Wandering through the greenery of the well-tended public gardens of his home in İstanbul’s Ümraniye district, jazz percussionist Okay Temiz — a short, nonchalant figure dressed in khaki summer wear — resembles an intrepid explorer more than he does a globe-trotting musician.

Yet the refreshingly unassuming 72-year-old is just that, and with an extraordinary career having spanned over five decades, the creative mastermind is this year’s recipient of the prestigious Lifetime Achievement Award of the İstanbul International Jazz Festival that was presented at the annual event’s opening gala on Thursday night at the stunning Marmara Esma Sultan mansion located along the Bosporus.

The heyday

Brought up in a musical family with a wealth of inspiration coming from his zany mother, Temiz launched his professional musical career in 1955 having begun to experiment with the making of his own instruments during his student years at the Tophane Art Institute. It was this inclination towards experimentation, evident at a young age, which was to shape the course of Temiz’s success over the next half century. In 1967, Temiz — a self-professed compulsive thinker — upped and left on a whim to head for Scandinavia, where he was to pass the most successful two decades of his musical career.

It was in Sweden, where he lived for 23 years, that Temiz established his popular group Oriental Wind, a multicultural ensemble that rose to international acclaim on the global music scene, bringing together typical European sounds such as the violin, saxophone, flute, bass and piano with Turkish instruments such as the zurna, ney, saz, ud and gayda (Turkish bagpipes) to produce the unique and pulsating sound of oriental jazz. The jazz maestro spent a further five years in Finland, where he met his wife, Anna, before returning to Turkey in 1998.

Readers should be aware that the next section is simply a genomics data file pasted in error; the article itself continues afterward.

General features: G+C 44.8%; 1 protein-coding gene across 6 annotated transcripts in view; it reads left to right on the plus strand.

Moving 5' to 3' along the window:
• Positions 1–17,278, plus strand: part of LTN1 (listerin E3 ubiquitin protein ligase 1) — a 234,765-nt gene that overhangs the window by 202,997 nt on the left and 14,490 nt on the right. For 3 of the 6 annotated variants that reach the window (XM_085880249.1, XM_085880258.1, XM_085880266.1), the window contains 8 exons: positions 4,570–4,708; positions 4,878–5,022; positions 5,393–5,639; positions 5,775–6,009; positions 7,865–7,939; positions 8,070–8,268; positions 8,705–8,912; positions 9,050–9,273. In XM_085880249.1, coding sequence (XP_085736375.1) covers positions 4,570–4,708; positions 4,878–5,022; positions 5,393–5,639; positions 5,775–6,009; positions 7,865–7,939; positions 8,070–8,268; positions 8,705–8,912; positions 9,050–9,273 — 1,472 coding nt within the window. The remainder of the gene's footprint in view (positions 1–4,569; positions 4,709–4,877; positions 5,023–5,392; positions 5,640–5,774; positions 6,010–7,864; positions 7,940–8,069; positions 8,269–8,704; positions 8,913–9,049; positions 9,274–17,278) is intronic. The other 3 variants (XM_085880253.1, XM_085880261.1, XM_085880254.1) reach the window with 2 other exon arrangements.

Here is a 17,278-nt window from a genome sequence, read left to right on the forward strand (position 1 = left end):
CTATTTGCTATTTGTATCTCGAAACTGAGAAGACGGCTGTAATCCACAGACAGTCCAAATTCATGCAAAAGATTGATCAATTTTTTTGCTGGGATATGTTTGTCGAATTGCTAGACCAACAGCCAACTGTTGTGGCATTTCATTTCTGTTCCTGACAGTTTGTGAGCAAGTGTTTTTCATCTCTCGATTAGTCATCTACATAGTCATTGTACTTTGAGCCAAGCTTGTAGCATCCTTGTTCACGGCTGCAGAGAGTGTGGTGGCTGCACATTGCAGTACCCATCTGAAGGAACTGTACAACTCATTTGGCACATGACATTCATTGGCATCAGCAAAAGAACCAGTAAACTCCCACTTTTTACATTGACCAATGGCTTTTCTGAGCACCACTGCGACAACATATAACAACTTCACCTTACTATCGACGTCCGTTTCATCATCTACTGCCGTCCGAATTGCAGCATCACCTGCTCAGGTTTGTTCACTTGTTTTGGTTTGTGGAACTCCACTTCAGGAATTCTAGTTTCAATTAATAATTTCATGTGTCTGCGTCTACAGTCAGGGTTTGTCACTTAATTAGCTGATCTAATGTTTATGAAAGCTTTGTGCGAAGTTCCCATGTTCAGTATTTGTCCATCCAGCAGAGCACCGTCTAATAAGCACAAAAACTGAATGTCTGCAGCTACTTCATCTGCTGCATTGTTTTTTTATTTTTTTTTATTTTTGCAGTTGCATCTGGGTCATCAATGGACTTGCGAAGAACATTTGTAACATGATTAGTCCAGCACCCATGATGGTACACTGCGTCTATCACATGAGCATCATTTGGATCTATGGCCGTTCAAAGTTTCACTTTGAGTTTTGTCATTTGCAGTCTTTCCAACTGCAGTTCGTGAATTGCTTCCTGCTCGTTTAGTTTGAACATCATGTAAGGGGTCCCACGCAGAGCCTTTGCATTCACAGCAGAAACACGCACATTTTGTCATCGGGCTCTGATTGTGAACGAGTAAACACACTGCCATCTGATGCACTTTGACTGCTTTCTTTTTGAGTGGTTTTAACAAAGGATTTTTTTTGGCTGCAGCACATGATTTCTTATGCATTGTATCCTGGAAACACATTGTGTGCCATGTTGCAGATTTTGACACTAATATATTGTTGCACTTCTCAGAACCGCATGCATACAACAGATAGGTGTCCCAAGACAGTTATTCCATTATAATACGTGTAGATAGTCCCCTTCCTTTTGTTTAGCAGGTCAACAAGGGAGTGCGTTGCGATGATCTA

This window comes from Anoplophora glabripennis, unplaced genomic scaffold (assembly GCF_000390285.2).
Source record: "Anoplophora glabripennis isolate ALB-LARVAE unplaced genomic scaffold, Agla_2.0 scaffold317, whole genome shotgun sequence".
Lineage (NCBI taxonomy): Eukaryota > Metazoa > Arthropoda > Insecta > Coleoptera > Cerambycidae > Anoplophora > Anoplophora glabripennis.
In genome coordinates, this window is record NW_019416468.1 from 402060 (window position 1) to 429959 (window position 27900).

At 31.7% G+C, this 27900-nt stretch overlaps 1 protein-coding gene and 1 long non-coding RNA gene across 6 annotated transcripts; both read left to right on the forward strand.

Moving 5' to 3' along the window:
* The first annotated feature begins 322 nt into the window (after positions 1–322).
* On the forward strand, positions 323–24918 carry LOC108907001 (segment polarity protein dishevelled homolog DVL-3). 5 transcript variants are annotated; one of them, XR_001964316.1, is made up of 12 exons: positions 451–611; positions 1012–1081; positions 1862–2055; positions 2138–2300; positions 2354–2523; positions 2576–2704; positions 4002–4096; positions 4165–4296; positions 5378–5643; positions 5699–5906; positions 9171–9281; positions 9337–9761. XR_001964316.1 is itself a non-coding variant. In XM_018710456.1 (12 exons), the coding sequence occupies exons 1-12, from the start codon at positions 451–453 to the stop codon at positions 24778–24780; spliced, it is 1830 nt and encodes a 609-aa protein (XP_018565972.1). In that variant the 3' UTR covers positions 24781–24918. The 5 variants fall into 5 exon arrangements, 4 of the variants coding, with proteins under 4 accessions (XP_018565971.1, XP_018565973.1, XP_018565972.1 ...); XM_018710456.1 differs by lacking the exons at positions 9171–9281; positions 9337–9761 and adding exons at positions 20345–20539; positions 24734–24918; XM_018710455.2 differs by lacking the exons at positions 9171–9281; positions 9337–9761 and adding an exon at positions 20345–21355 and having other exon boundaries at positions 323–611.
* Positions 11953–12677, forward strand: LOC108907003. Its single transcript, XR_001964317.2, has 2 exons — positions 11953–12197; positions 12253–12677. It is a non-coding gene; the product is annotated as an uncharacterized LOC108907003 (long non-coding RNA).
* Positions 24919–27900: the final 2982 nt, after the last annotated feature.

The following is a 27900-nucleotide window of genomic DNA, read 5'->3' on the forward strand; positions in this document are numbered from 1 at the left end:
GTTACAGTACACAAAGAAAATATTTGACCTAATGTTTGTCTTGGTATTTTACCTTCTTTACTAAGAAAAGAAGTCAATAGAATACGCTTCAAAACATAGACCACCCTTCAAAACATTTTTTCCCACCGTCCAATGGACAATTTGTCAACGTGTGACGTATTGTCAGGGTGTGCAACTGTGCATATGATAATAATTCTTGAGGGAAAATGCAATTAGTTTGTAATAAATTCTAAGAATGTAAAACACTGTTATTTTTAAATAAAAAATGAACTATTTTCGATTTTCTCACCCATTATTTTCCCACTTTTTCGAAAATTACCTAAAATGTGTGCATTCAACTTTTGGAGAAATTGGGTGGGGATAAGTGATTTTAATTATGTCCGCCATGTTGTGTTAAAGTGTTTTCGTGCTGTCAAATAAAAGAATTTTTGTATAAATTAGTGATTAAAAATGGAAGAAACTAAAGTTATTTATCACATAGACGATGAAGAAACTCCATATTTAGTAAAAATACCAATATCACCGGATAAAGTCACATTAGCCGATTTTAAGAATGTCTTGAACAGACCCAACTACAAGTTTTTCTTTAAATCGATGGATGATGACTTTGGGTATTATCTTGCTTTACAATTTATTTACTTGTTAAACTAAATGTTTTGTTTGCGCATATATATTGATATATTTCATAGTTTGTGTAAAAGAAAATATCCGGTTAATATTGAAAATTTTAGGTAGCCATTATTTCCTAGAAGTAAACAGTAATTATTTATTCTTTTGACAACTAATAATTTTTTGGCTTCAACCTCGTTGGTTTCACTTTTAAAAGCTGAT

What makes an honor an honor

Speaking in an interview with Sunday’s Zaman two days before the ceremony, Temiz responds to the mention of his latest honor with vague irritation, “Oh that — yes, I don’t like awards,” he cuts off abruptly as if this is sufficient explanation, then concedes to the obligation to continue: “Well I mean I just hate the fuss. It all comes as very contrived to me. I don’t like going on to the stage and having to make a speech. It’s not my type of thing at all. I got an award in Ankara a few years ago, and I left it there. When the İKSV [İstanbul Foundation for Culture and Arts] approached me about this one, first I said no, give it to someone else — but they insisted, saying you have been so active in the development of an alternative stream of Turkish music, you have contributed so much over the past decades and so on.”

He waves a hand dismissively, then pauses before continuing: “But in the end I decided to accept it because the İKSV is awarding it. The İKSV is a great organization, and most of İstanbul’s successful artists owe it a great debt for the services and support it provides us. More importantly for me, however, is the connection with the former head of the organization, Şakir Eczacıbaşı, who passed away in January of last year. Şakir was a man I held in very high esteem — he did so much for the development of jazz and culture in general in Turkey, so in honor of him I will of course be accepting the award.”